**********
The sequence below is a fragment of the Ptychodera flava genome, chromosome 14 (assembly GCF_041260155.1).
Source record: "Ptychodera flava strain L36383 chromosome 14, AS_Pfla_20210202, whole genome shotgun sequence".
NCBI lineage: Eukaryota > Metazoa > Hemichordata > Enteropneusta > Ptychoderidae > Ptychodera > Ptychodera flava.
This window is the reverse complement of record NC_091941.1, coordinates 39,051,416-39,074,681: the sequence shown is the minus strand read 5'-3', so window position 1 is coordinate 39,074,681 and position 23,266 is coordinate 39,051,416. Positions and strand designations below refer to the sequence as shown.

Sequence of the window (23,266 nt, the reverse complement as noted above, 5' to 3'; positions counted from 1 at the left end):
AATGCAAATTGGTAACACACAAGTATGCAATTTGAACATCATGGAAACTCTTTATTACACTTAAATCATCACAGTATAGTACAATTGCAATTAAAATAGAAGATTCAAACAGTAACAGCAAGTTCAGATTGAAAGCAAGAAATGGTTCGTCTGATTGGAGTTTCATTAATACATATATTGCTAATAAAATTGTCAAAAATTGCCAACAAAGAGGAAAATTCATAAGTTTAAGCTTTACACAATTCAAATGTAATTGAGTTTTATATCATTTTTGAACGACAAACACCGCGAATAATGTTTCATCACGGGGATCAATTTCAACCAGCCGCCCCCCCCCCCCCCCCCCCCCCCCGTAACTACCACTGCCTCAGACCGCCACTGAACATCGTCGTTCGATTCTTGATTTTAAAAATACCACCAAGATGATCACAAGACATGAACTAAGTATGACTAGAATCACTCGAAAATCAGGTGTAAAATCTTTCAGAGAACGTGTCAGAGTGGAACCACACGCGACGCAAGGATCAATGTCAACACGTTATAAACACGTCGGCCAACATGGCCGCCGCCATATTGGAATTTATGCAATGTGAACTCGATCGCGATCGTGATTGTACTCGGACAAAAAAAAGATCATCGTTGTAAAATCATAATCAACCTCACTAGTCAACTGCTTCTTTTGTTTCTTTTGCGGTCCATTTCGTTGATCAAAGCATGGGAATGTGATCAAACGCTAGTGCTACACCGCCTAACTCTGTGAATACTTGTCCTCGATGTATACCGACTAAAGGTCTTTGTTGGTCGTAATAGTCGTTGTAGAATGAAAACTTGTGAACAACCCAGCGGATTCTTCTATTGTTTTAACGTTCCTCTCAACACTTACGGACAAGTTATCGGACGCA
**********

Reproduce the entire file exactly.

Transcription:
The sequence below is a fragment of the Ptychodera flava genome, chromosome 14 (assembly GCF_041260155.1).
Source record: "Ptychodera flava strain L36383 chromosome 14, AS_Pfla_20210202, whole genome shotgun sequence".
NCBI lineage: Eukaryota > Metazoa > Hemichordata > Enteropneusta > Ptychoderidae > Ptychodera > Ptychodera flava.
This window is the reverse complement of record NC_091941.1, coordinates 39,051,416-39,074,681: the sequence shown is the minus strand read 5'-3', so window position 1 is coordinate 39,074,681 and position 23,266 is coordinate 39,051,416. Positions and strand designations below refer to the sequence as shown.

Sequence of the window (23,266 nt, the reverse complement as noted above, 5' to 3'; positions counted from 1 at the left end):
AATGCAAATTGGTAACACACAAGTATGCAATTTGAACATCATGGAAACTCTTTATTACACTTAAATCATCACAGTATAGTACAATTGCAATTAAAATAGAAGATTCAAACAGTAACAGCAAGTTCAGATTGAAAGCAAGAAATGGTTCGTCTGATTGGAGTTTCATTAATACATATATTGCTAATAAAATTGTCAAAAATTGCCAACAAAGAGGAAAATTCATAAGTTTAAGCTTTACACAATTCAAATGTAATTGAGTTTTATATCATTTTTGAACGACAAACACCGCGAATAATGTTTCATCACGGGGATCAATTTCAACCAGCCGCCCCCCCCCCCCCCCCCCCCCCCCGTAACTACCACTGCCTCAGACCGCCACTGAACATCGTCGTTCGATTCTTGATTTTAAAAATACCACCAAGATGATCACAAGACATGAACTAAGTATGACTAGAATCACTCGAAAATCAGGTGTAAAATCTTTCAGAGAACGTGTCAGAGTGGAACCACACGCGACGCAAGGATCAATGTCAACACGTTATAAACACGTCGGCCAACATGGCCGCCGCCATATTGGAATTTATGCAATGTGAACTCGATCGCGATCGTGATTGTACTCGGACAAAAAAAAGATCATCGTTGTAAAATCATAATCAACCTCACTAGTCAACTGCTTCTTTTGTTTCTTTTGCGGTCCATTTCGTTGATCAAAGCATGGGAATGTGATCAAACGCTAGTGCTACACCGCCTAACTCTGTGAATACTTGTCCTCGATGTATACCGACTAAAGGTCTTTGTTGGTCGTAATAGTCGTTGTAGAATGAAAACTTGTGAACAACCCAGCGGATTCTTCTATTGTTTTAACGTTCCTCTCAACACTTACGGACAAGTTATCGGACGCA